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@spring-projects-issues spring-projects-issues commented Jul 23, 2014

Juergen Hoeller commented

I couldn't reproduce that the @PostConstruct method gets invoked before injection of the field... For me, it fails with an NPE in the in serviceBean() method, since provider() happens to return null (the uninitialized provider field. This is a consequence of the container's best-effort attempt to resolve the circular reference that is inherent to your scenario, where the configuration class tries to have a type injected that one of its own {{@Bean} methods is matching.

Note that the problem goes away through removing the @Bean marker on your provider() method. Since you're only using that method as a means to get serviceBean() working, that seems to be fine; the actual ServiceBeanProvider is available as an independent component bean anyway. Even with that in mind, we should at least try to provide a better exception message here if such an early @Bean call does happen...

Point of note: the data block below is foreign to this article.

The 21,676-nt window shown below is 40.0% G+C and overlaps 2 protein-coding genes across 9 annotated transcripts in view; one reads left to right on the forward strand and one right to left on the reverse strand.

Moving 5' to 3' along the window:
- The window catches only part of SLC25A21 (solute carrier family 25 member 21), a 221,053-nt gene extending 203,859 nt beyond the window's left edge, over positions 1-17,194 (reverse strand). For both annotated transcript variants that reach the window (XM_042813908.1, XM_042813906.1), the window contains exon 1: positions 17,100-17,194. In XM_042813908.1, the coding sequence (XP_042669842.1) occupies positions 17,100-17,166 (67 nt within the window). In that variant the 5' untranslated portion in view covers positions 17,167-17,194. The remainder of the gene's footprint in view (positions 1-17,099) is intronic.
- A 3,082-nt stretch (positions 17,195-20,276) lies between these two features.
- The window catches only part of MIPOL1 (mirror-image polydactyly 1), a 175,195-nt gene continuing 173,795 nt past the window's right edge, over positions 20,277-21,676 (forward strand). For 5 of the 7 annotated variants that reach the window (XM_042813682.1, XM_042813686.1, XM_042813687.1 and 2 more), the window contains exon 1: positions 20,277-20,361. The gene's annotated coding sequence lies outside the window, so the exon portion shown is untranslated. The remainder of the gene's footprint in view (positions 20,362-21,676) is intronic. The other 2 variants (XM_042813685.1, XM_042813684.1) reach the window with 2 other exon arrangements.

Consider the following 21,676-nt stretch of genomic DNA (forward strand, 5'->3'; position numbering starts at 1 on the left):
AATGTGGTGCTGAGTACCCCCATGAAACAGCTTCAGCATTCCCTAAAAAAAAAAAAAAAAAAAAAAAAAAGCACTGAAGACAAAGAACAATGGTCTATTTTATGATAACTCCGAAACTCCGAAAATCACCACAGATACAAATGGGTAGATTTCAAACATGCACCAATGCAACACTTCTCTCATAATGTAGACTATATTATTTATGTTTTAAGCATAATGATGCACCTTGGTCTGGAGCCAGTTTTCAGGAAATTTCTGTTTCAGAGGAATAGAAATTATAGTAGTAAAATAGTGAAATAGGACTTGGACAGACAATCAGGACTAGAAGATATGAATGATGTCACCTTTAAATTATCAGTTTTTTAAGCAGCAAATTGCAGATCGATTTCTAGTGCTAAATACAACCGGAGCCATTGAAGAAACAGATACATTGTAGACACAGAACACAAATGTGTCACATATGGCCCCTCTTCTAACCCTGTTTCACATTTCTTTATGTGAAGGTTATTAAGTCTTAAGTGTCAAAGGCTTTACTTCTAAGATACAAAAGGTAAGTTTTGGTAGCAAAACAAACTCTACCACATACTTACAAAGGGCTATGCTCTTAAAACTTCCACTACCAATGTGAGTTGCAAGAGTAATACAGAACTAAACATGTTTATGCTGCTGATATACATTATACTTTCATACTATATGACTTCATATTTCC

Juergen

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@spring-projects-issues spring-projects-issues commented Jul 23, 2014

Juergen Hoeller commented

As it seems, @PostConstruct can be called in a state where autowiring did occur but your @Autowired field happened to be injected with a null value (as returned from your provider() method at that early stage). This may lead to an impression that @PostConstruct got invoked too early when it really got invoked after a badly resolved circular reference that led to a null value being injected into that field.

Juergen

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@spring-projects-issues spring-projects-issues commented Jul 23, 2014

Christopher Smith commented